Ben Carson’s Redecoration of HUD is Worse Than You Think

Richard Eskow

Ben Carson, the Secretary for Housing and Urban Development, received some unwanted attention this week over a $31,000 dining room set that was ordered for his office, reportedly at his wife’s request.

The average income for a rural household receiving rental assistance from Carson’s department is $10,504, roughly one-third the cost of Carson’s newly-ordered office decor.

This plutocratic administration’s sense of noblesse oblige recalls the 5th Marquis of Anglesey, who had his car modified to emit perfume from its tailpipe while he squandered his fortune on costumes and jewelry.

But that’s not the most outrageous thing about this story.

Carson’s defenders, including a department spokesperson, blamed a department official who ordered the furniture. They would have us believe that a craving for gilded-age décor spontaneously arose in the heart of a career government employee, unbeknownst to the upright and abstemious Dr. Carson.

The department’s denials – also paid for, we might add, at government expense – do not have the ring of truth to them, to put it mildly. But that’s not the worst outrage, either.

This is: As Carson was being pampered with office furnishings reminiscent of Louis XIV, his department was seeking $8.8 billion in cuts to programs that help low-income Americans. He wanted them to include massive cuts to the housing voucher program.

That was even too much for Congress. It added $2 billion back into the budget, including $700 million for housing vouchers. More cuts are to be expected in coming years.

What’s the human cost of this policy – for, say, a homeless family waiting for shelter?

“Let’s say you’re a family that’s been on the waitlist for 10 years, and your name is finally about to come up,” housing attorney Deborah Thrope told City Lab. “You’re going to have to wait even longer, because the housing authority has ceased issuing new vouchers.”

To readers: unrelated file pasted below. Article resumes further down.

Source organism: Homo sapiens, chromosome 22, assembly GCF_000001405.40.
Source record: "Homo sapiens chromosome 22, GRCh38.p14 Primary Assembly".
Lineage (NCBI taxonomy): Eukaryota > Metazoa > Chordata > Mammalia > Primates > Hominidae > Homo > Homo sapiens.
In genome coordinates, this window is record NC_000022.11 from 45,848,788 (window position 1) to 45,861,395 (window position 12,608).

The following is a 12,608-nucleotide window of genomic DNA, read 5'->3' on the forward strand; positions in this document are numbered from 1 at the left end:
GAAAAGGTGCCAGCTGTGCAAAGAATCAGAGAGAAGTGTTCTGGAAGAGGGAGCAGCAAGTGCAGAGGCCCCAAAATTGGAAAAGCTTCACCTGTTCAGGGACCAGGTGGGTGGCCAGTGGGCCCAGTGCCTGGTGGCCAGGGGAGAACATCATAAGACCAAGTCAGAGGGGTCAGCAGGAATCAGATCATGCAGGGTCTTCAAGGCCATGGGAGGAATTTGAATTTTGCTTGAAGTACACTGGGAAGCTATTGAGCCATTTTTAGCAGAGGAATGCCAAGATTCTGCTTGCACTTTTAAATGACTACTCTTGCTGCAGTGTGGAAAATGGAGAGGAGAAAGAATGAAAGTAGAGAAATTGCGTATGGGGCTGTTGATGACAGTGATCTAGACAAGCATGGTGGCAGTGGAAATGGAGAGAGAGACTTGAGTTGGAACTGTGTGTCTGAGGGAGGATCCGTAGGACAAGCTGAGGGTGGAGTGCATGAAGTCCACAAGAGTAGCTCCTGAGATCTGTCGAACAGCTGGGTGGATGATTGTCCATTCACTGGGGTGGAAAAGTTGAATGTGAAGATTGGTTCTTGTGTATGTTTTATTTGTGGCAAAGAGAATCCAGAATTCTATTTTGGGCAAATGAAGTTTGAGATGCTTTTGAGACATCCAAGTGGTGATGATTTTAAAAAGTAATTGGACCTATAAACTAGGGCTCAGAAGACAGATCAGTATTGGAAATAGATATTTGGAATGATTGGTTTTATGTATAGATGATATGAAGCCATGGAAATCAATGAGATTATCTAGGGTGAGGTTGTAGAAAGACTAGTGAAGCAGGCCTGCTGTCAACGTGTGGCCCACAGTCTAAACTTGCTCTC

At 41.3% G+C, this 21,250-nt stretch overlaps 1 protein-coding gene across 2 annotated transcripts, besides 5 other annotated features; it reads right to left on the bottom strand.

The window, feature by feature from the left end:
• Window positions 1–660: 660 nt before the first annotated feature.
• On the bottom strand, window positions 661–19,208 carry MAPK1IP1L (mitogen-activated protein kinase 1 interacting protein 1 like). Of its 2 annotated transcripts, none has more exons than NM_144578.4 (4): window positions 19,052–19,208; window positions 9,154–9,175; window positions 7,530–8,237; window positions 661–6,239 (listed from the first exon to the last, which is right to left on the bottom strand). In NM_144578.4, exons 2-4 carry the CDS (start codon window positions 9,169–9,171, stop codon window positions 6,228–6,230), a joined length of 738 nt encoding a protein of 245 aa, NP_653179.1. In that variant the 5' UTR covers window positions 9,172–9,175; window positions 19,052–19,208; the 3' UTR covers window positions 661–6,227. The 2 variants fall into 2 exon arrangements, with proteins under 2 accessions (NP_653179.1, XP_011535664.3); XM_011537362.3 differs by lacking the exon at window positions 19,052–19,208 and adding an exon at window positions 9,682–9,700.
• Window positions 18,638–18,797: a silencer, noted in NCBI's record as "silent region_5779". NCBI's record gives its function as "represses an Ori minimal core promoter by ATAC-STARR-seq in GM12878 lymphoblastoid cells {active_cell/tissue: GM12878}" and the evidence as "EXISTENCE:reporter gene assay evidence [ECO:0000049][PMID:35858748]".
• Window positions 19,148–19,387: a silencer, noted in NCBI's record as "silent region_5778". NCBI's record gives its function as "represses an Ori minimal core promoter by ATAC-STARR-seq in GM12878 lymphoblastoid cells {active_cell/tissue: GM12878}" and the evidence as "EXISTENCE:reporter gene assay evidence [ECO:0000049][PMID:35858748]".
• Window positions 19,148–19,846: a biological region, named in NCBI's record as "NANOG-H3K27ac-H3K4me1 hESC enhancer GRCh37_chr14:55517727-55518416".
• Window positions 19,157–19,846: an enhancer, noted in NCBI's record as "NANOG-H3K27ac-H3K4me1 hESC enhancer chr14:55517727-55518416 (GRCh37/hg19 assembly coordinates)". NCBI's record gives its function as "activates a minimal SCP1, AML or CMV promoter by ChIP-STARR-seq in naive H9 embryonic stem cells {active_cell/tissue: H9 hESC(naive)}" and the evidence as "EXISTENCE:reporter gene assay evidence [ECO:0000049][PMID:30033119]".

The Center for Budget and Policy Priorities reports that only one out of four families who need rental assistance are currently able to get it. That problem is only going to get worse.

Nearly 4.9 million families receive rental assistance today. It lifts nearly two-thirds of them out of poverty and keeps many families with children from becoming homeless. These are the people who, in the words of Trump’s budget proposal, would be asked to “shoulder more of their housing cost.”

The average income of the families who would “shoulder” this added burden is $13,033 per year, as reported by the National Low Income Housing Coalition. 75 percent of housing voucher benefits must go to “extremely poor households.”

Luxury spending is typical of the Trump administration, as Helaine Olen notes, redflecting a lack of empathy that is, unfortunately, all too common among ultra-wealthy individuals like those in Trump’s cosseted crew.

Carson, unlike Trump and many other administration insiders, was not born into wealth, but he has adopted the absence of compassion that is at the core of this White House’s culture. “Poverty,” Carson once said, “is to a large extent a state of mind.”

He continued:

You take somebody that has the right mind-set, you can take everything from them and put them on the street, and I guarantee in a little while they’ll be right back up there. You take somebody with the wrong mindset, you can give them everything in the world — they’ll work their way right back down to the bottom.

That kind of talk is soothing to obtuse oligarchs, because it absolves them of responsibility for their exploitation of others.

Perhaps not coincidentally, that exploitation is accelerating. They gave themselves $1.4 trillion in tax breaks. Now they’re waging budgetary war on the poor.

There is a coldness of the spirit at work here, one that is both reflected and reinforced by Carson’s words. It taints elite decision-makers across the political spectrum, but it has reached a zenith of sociopathic indifference in Trump’s circles and those of his fellow Republicans.

The policies spawned by this heartlessness were once considered unthinkable. Now they’ve become an acceptable part of our political discourse.

If we are to end poverty, the mindset that needs to change is theirs.

Carson responded to the public’s outrage by cancelling the furniture order. But with or without that $31,000 dining room set, Carson and Trump have a menu and a message for struggling Americans: Let them eat cake.


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